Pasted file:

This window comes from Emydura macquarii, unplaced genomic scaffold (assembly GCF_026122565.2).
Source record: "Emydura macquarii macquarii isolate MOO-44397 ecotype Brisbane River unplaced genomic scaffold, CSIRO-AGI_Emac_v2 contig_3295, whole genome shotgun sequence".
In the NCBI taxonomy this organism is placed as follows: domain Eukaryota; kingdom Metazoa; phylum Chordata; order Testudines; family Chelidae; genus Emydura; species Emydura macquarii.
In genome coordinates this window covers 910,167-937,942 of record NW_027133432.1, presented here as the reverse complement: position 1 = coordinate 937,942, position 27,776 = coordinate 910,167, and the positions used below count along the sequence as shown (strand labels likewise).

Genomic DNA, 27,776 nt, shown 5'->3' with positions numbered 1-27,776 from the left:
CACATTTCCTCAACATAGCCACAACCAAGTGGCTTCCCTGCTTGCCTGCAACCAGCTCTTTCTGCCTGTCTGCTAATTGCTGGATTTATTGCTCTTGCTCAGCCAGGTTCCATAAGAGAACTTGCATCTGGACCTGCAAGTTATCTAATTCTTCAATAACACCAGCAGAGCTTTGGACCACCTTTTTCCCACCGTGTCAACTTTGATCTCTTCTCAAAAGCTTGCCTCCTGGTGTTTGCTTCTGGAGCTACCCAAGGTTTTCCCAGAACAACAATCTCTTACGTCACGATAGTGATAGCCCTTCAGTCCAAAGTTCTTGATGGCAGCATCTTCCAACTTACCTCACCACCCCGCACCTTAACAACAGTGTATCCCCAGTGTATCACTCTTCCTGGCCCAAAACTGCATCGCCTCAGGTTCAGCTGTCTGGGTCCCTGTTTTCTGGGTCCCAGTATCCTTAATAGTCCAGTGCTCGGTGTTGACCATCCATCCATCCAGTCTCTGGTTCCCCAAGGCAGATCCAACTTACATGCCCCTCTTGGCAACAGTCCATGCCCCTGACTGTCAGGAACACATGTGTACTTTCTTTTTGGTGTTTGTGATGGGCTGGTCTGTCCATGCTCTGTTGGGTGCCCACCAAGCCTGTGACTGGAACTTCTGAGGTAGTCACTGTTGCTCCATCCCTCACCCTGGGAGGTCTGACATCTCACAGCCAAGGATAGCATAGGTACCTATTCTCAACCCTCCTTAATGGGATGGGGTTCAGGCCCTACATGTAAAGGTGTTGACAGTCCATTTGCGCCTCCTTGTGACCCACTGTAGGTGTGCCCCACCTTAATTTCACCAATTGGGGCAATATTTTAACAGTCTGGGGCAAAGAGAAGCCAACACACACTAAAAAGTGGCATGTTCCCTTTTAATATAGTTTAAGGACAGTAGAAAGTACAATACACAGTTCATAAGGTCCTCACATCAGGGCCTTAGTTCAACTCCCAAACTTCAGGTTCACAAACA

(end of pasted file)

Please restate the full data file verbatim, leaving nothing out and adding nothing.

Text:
This window comes from Emydura macquarii, unplaced genomic scaffold (assembly GCF_026122565.2).
Source record: "Emydura macquarii macquarii isolate MOO-44397 ecotype Brisbane River unplaced genomic scaffold, CSIRO-AGI_Emac_v2 contig_3295, whole genome shotgun sequence".
In the NCBI taxonomy this organism is placed as follows: domain Eukaryota; kingdom Metazoa; phylum Chordata; order Testudines; family Chelidae; genus Emydura; species Emydura macquarii.
In genome coordinates this window covers 910,167-937,942 of record NW_027133432.1, presented here as the reverse complement: position 1 = coordinate 937,942, position 27,776 = coordinate 910,167, and the positions used below count along the sequence as shown (strand labels likewise).

Genomic DNA, 27,776 nt, shown 5'->3' with positions numbered 1-27,776 from the left:
CACATTTCCTCAACATAGCCACAACCAAGTGGCTTCCCTGCTTGCCTGCAACCAGCTCTTTCTGCCTGTCTGCTAATTGCTGGATTTATTGCTCTTGCTCAGCCAGGTTCCATAAGAGAACTTGCATCTGGACCTGCAAGTTATCTAATTCTTCAATAACACCAGCAGAGCTTTGGACCACCTTTTTCCCACCGTGTCAACTTTGATCTCTTCTCAAAAGCTTGCCTCCTGGTGTTTGCTTCTGGAGCTACCCAAGGTTTTCCCAGAACAACAATCTCTTACGTCACGATAGTGATAGCCCTTCAGTCCAAAGTTCTTGATGGCAGCATCTTCCAACTTACCTCACCACCCCGCACCTTAACAACAGTGTATCCCCAGTGTATCACTCTTCCTGGCCCAAAACTGCATCGCCTCAGGTTCAGCTGTCTGGGTCCCTGTTTTCTGGGTCCCAGTATCCTTAATAGTCCAGTGCTCGGTGTTGACCATCCATCCATCCAGTCTCTGGTTCCCCAAGGCAGATCCAACTTACATGCCCCTCTTGGCAACAGTCCATGCCCCTGACTGTCAGGAACACATGTGTACTTTCTTTTTGGTGTTTGTGATGGGCTGGTCTGTCCATGCTCTGTTGGGTGCCCACCAAGCCTGTGACTGGAACTTCTGAGGTAGTCACTGTTGCTCCATCCCTCACCCTGGGAGGTCTGACATCTCACAGCCAAGGATAGCATAGGTACCTATTCTCAACCCTCCTTAATGGGATGGGGTTCAGGCCCTACATGTAAAGGTGTTGACAGTCCATTTGCGCCTCCTTGTGACCCACTGTAGGTGTGCCCCACCTTAATTTCACCAATTGGGGCAATATTTTAACAGTCTGGGGCAAAGAGAAGCCAACACACACTAAAAAGTGGCATGTTCCCTTTTAATATAGTTTAAGGACAGTAGAAAGTACAATACACAGTTCATAAGGTCCTCACATCAGGGCCTTAGTTCAACTCCCAAACTTCAGGTTCACAAACA